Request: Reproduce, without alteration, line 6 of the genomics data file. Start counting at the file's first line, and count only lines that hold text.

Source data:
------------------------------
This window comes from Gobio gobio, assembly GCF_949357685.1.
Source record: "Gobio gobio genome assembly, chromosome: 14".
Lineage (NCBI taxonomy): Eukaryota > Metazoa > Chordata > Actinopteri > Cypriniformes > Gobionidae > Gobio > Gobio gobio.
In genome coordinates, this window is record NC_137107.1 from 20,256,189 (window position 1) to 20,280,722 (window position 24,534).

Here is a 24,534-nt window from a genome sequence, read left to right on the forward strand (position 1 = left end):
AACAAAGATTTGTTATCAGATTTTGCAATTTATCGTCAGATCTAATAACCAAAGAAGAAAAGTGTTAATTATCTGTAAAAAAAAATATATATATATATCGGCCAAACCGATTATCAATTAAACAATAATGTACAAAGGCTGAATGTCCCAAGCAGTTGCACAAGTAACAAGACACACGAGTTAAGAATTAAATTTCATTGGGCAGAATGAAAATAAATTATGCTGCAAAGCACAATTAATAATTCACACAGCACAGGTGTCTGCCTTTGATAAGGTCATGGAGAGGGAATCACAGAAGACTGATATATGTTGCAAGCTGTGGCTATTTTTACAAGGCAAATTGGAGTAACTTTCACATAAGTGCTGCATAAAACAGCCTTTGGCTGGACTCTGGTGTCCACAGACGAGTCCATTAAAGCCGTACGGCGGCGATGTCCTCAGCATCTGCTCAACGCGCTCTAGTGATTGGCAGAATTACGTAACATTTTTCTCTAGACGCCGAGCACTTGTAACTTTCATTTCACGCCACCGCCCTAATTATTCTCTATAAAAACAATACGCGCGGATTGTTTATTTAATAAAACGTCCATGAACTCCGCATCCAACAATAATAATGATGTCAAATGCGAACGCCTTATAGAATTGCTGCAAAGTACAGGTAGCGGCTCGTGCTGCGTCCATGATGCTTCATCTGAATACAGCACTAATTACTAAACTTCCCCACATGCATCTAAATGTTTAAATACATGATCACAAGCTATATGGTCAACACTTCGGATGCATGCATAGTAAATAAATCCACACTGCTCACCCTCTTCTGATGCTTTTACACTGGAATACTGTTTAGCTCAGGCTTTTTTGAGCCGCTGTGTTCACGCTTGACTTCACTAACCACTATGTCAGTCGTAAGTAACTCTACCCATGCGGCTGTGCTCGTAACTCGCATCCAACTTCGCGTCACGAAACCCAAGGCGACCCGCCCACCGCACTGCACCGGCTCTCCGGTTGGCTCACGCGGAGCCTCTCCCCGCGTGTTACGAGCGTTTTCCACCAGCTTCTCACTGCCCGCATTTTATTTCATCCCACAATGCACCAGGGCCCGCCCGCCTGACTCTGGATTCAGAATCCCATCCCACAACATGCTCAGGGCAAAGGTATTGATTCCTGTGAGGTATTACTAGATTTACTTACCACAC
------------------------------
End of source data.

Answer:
AACAAAGATTTGTTATCAGATTTTGCAATTTATCGTCAGATCTAATAACCAAAGAAGAAAAGTGTTAATTATCTGTAAAAAAAAATATATATATATATCGGCCAAACCGATTATCAATTAAACAATAATGTACAAAGGCTGAATGTCCCAAGCAGTTGCACAAGTAACAAGACACACGAGTTAAGAATTAAATTTCATTGGGCAGAATGAAAATAAATTATGCTGCAAAGCACAATTAATAATTCACACAGCACAGGTGTCTGCCTTTGATAAGGTCATGGAGAGGGAATCACAGAAGACTGATATATGTTGCAAGCTGTGGCTATTTTTACAAGGCAAATTGGAGTAACTTTCACATAAGTGCTGCATAAAACAGCCTTTGGCTGGACTCTGGTGTCCACAGACGAGTCCATTAAAGCCGTACGGCGGCGATGTCCTCAGCATCTGCTCAACGCGCTCTAGTGATTGGCAGAATTACGTAACATTTTTCTCTAGACGCCGAGCACTTGTAACTTTCATTTCACGCCACCGCCCTAATTATTCTCTATAAAAACAATACGCGCGGATTGTTTATTTAATAAAACGTCCATGAACTCCGCATCCAACAATAATAATGATGTCAAATGCGAACGCCTTATAGAATTGCTGCAAAGTACAGGTAGCGGCTCGTGCTGCGTCCATGATGCTTCATCTGAATACAGCACTAATTACTAAACTTCCCCACATGCATCTAAATGTTTAAATACATGATCACAAGCTATATGGTCAACACTTCGGATGCATGCATAGTAAATAAATCCACACTGCTCACCCTCTTCTGATGCTTTTACACTGGAATACTGTTTAGCTCAGGCTTTTTTGAGCCGCTGTGTTCACGCTTGACTTCACTAACCACTATGTCAGTCGTAAGTAACTCTACCCATGCGGCTGTGCTCGTAACTCGCATCCAACTTCGCGTCACGAAACCCAAGGCGACCCGCCCACCGCACTGCACCGGCTCTCCGGTTGGCTCACGCGGAGCCTCTCCCCGCGTGTTACGAGCGTTTTCCACCAGCTTCTCACTGCCCGCATTTTATTTCATCCCACAATGCACCAGGGCCCGCCCGCCTGACTCTGGATTCAGAATCCCATCCCACAACATGCTCAGGGCAAAGGTATTGATTCCTGTGAGGTATTACTAGATTTACTTACCACAC